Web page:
Enter a number by typing its value, for example, 55 or -123. Forth accepts only integers (whole numbers); it does not understand fractional values (e.g., 2/3). A period at the end of a number signifies a double number. Periods or commas embedded in a number are ignored, so 5.77 is understood as 577. By convention, such punctuation usually appears every four digits. Use one or more spaces to separate a number from a word or from another number.

Unless otherwise specified, OpenBoot performs integer arithmetic on data items that are one cell in size, and creates results that are one cell in size.

Although OpenBoot implementations are encouraged to use base 16 (hexadecimal) by default, they are not required to do so. Consequently, you must establish a specific number base if your code depends on a given base for proper operation. You can change the number base with the commands `decimal` and `hex` to cause all subsequent numeric input and output to be performed in base 10 or 16, respectively.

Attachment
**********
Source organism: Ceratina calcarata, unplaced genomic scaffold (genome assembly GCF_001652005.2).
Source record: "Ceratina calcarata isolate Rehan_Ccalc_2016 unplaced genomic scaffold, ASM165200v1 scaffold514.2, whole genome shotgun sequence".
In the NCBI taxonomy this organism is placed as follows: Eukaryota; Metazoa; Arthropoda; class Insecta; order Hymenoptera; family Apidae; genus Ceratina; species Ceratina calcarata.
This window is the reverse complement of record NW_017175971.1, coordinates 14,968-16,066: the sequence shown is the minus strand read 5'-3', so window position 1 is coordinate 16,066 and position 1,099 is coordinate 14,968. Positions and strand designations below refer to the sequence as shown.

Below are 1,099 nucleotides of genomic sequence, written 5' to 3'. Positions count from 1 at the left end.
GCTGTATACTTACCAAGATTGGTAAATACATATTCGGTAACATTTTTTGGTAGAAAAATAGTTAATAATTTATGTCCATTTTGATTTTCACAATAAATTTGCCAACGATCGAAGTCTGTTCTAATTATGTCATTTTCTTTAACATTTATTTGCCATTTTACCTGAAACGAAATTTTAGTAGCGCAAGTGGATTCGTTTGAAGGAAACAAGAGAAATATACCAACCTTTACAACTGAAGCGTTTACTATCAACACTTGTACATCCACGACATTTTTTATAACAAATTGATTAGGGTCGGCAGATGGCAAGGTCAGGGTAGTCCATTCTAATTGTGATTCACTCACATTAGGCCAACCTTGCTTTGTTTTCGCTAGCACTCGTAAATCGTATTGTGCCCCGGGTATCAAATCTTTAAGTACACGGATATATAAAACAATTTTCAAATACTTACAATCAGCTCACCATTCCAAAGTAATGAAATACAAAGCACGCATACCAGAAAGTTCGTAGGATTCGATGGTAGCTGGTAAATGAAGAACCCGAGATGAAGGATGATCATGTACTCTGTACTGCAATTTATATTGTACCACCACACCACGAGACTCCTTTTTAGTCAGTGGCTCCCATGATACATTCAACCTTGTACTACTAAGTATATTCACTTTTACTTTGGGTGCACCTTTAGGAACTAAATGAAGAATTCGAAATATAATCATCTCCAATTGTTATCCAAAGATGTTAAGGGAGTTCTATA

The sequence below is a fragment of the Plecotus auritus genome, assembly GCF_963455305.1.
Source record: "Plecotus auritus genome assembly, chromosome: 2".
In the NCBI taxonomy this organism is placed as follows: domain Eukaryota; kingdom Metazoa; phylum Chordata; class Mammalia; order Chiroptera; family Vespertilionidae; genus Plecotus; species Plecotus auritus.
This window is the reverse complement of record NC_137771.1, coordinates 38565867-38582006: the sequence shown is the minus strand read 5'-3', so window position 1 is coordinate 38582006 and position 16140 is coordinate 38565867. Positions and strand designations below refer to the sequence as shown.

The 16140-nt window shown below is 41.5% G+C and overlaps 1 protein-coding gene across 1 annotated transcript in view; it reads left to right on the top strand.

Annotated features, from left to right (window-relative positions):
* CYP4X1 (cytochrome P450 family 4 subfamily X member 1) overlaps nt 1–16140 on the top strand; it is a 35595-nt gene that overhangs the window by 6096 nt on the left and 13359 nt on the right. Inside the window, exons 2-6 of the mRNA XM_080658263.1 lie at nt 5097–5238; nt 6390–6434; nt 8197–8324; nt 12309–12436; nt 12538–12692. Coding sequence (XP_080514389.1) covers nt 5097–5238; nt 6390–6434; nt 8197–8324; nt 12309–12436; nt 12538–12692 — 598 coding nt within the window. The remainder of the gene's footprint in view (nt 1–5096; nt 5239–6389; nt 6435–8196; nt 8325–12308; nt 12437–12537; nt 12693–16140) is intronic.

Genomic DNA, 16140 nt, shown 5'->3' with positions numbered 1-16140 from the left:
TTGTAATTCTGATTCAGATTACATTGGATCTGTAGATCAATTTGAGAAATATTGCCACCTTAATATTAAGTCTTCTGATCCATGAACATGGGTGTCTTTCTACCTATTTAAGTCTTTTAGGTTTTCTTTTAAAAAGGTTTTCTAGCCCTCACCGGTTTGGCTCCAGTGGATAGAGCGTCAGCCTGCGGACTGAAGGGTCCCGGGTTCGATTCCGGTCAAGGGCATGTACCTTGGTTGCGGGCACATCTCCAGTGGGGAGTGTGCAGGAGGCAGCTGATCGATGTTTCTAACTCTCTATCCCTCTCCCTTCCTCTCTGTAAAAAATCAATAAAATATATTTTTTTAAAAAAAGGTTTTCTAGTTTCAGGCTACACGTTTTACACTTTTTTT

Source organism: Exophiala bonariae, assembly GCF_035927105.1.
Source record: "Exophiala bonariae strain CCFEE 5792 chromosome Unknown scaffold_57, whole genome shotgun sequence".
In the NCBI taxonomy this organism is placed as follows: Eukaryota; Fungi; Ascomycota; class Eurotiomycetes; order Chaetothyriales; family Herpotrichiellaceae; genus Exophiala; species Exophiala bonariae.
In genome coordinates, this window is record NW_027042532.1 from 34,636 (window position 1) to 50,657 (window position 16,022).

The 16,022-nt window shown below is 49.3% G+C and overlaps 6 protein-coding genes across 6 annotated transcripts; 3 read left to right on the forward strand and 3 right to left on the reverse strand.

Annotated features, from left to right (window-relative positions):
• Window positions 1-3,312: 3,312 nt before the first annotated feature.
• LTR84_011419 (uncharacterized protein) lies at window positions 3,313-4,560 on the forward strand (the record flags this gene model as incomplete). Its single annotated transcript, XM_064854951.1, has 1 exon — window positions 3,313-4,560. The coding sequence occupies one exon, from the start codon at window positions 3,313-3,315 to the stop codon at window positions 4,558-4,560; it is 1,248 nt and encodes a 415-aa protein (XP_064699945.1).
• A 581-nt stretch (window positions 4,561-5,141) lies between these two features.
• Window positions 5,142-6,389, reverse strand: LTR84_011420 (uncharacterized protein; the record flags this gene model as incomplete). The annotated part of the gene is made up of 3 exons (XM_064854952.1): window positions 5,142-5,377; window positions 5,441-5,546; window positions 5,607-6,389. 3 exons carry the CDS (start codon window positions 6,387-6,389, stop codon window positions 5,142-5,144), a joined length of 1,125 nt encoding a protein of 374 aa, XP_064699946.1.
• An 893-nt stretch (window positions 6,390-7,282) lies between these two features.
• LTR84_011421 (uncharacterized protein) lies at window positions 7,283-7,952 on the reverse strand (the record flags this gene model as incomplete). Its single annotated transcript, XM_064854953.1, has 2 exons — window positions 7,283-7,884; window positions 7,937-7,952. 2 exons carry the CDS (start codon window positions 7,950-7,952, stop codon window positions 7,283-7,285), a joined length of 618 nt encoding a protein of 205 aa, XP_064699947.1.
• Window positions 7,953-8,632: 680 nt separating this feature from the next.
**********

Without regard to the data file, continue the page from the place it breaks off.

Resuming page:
For example, to operate in decimal, type:

okdecimalok

To change to hexadecimal, type:

okhexok

To identify the current number base, you can use:

ok10 .d16ok

The `16` on the display shows that you are operating in hexadecimal. If `10` showed on the display, it would mean that you are in decimal base. The `.d` command displays a number in base 10, regardless of the current number base.

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